Flying or dying? Organizational change, customer participation, and innovation ambidexterity in emerging economies
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In emerging economies, organizational change is both a difficult challenge and a common phenomenon for high-tech firms. Change can enhance adaptability and leverage knowledge based on dynamic capability perspective, but it can also increase coordination costs and—according to the organizational inertia perspective—prompt conflict. Existing findings about the effect of organizational change on firm performance are inconsistent. Accordingly, this survey study of 213 firms in the Chinese high-tech industry investigates the curvilinear and differential effects of technical and administrative organizational change, as moderated by customer participation and innovation ambidexterity. The results reveal that the effects of technical and administrative change are both U-shaped. At a low level of change, increasing technical or administrative change hinders firm performance, but as the levels increase beyond a critical point, the effect of change becomes positive. Although customer participation strengthens the effect of technical change on firm performance, both customer participation and innovation ambidexterity attenuate the effect of administrative change on firm performance.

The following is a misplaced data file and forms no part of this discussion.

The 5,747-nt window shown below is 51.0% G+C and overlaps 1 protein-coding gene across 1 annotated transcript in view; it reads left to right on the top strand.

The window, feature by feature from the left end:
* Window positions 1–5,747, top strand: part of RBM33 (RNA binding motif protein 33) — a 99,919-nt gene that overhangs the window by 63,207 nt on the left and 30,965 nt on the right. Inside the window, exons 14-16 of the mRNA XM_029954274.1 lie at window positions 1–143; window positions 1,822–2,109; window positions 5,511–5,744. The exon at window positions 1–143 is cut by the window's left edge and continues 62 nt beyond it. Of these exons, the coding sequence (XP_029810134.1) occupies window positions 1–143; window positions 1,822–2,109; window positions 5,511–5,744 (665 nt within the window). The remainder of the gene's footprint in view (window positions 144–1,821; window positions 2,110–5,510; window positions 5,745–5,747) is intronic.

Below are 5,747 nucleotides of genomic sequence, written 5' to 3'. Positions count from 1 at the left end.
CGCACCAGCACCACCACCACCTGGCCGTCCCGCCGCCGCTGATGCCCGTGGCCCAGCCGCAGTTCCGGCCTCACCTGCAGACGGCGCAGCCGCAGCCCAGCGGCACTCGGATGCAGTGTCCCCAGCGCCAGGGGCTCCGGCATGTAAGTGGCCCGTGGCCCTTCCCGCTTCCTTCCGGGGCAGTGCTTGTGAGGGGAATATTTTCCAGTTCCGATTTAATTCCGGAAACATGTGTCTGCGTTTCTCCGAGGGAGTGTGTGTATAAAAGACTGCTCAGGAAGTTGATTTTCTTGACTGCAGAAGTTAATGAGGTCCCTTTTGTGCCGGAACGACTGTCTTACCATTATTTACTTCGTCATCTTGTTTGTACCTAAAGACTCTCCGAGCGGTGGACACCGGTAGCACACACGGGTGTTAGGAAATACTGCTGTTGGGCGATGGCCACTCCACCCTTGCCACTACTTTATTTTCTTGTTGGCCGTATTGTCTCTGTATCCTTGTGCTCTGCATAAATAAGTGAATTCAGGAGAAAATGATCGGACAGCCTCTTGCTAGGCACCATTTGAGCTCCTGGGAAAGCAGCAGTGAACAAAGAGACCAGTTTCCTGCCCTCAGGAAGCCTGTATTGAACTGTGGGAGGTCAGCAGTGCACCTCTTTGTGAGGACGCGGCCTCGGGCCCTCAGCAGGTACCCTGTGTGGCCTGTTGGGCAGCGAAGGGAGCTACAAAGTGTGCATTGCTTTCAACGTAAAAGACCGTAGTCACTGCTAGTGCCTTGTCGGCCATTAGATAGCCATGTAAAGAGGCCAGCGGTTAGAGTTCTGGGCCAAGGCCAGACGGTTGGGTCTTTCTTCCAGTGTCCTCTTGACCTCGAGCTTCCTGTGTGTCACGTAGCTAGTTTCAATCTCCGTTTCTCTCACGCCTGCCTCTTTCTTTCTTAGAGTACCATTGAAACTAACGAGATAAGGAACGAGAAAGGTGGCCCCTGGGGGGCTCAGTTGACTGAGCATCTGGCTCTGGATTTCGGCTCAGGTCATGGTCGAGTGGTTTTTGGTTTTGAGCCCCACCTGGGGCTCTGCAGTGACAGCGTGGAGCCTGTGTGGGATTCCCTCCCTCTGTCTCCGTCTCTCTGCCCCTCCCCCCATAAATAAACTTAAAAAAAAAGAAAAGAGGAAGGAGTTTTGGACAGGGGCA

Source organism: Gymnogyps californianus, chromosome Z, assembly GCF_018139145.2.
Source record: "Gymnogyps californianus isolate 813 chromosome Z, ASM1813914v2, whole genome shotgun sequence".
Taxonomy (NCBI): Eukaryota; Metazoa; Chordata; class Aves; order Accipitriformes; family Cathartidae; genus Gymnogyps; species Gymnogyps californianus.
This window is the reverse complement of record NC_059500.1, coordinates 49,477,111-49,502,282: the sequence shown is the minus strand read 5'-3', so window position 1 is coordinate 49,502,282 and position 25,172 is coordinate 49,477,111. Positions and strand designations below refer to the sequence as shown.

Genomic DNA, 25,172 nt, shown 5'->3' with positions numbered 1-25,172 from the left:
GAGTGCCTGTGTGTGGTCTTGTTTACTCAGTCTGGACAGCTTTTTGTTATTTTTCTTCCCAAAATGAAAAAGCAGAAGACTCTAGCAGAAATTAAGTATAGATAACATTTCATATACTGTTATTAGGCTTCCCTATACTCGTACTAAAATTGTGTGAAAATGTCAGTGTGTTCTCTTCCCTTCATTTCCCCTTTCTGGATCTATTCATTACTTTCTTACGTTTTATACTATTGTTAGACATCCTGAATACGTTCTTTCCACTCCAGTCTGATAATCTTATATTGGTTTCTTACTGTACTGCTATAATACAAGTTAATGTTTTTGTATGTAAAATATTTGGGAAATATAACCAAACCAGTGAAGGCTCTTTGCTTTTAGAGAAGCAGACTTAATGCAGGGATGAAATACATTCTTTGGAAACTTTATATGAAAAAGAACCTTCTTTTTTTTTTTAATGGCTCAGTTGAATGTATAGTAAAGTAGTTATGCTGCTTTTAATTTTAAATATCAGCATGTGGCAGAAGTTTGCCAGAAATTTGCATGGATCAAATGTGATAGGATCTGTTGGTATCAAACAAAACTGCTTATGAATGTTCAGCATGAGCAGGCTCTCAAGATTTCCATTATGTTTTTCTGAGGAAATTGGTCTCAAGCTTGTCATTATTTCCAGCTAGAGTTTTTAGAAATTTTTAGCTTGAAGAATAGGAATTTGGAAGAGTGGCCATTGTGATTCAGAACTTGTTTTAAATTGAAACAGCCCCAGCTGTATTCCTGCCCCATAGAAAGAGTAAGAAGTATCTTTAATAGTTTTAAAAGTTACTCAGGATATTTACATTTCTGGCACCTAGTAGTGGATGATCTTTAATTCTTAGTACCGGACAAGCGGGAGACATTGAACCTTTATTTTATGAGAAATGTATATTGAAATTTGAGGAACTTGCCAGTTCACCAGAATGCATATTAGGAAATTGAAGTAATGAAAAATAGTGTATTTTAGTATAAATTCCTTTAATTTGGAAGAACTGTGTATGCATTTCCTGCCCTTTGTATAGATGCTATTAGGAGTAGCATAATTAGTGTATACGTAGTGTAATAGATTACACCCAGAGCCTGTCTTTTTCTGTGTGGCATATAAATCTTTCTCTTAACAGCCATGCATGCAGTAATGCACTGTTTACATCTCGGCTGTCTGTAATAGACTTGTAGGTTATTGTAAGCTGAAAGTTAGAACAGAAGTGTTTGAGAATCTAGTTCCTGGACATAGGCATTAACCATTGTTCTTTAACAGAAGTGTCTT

KeywordsOrganizational change Customer participation Innovation ambidexterity High-tech industry Emerging economy
The authors acknowledge the financial support from National Natural Science Foundation Grant of China (71402049, 71573079, and 71602056) and Humanity and Social Science Fund of the Ministry of Education of China (14YJC630118 and 16YJC630006).
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